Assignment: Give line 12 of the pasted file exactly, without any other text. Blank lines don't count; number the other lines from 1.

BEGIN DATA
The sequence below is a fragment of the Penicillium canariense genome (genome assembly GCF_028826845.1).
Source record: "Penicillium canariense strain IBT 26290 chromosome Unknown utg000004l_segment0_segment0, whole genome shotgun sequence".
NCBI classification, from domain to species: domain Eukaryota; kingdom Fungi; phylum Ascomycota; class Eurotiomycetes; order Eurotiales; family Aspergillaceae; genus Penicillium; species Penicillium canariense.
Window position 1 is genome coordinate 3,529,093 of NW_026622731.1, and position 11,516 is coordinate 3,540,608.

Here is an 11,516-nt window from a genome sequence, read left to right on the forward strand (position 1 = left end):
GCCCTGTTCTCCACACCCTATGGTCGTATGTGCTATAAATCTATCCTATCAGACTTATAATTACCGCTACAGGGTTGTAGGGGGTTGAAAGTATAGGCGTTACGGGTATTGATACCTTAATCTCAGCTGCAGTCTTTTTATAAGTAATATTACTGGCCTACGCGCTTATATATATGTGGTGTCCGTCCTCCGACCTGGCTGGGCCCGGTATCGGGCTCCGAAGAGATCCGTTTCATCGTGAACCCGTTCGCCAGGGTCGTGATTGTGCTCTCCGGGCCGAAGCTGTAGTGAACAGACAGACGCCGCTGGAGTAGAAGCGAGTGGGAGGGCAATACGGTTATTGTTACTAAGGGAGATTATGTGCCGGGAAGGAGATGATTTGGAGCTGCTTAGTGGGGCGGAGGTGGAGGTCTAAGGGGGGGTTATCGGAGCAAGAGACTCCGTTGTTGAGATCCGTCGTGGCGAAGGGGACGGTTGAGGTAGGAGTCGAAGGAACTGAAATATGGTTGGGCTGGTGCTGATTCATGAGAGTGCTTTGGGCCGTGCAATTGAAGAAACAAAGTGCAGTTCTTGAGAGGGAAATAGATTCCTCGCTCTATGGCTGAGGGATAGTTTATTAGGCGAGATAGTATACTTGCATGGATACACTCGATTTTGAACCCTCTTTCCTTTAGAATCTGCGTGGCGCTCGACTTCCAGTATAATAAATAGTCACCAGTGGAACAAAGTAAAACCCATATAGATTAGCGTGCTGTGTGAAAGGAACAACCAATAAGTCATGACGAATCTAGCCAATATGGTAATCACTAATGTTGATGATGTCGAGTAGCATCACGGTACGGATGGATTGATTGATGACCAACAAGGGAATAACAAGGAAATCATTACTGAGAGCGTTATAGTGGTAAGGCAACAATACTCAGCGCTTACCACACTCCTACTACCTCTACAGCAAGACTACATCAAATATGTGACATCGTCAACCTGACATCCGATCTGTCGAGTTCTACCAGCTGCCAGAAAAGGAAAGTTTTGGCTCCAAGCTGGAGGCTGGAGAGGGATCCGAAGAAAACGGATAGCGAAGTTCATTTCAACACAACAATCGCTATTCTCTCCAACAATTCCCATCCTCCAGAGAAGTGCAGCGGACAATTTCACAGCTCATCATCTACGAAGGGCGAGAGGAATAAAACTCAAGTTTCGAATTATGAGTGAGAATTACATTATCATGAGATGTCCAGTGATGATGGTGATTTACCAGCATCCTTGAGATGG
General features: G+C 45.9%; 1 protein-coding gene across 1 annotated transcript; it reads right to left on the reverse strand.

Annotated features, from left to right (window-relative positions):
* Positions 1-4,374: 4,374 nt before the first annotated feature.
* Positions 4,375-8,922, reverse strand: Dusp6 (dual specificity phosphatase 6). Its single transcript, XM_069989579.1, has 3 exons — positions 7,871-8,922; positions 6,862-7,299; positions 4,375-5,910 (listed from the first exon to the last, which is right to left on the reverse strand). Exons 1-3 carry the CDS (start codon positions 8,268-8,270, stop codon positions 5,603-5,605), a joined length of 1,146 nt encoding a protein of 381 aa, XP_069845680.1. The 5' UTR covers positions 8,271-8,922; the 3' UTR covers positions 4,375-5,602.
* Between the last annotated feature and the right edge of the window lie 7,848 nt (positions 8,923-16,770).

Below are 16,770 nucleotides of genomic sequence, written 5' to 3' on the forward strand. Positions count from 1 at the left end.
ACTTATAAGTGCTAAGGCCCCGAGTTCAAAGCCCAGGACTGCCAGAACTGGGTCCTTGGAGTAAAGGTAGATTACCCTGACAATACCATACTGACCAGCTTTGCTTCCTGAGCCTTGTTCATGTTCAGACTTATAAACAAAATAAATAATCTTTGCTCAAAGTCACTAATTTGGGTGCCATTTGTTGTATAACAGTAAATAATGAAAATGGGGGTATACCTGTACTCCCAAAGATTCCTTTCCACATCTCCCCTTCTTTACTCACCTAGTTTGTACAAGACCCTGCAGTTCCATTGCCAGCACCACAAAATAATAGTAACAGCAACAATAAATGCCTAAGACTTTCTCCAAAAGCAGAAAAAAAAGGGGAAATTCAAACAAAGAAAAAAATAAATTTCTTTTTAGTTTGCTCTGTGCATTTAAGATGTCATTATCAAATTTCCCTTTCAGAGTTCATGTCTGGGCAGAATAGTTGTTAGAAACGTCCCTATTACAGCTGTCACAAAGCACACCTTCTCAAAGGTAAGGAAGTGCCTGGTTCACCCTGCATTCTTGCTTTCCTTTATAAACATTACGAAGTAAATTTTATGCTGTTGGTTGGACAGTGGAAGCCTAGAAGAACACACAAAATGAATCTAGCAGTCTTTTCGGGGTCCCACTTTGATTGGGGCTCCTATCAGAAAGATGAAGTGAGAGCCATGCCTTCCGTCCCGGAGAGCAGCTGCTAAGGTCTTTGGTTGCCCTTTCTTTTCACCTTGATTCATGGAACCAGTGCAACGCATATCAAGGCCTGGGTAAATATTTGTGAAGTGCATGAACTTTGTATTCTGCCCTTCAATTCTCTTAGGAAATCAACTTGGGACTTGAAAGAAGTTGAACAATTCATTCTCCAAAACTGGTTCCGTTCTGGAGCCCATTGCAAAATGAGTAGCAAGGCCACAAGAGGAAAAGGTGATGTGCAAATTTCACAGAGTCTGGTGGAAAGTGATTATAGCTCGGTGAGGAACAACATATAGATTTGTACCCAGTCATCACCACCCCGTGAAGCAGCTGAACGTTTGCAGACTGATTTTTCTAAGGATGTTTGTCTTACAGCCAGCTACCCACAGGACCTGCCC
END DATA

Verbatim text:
Below are 16,770 nucleotides of genomic sequence, written 5' to 3' on the forward strand. Positions count from 1 at the left end.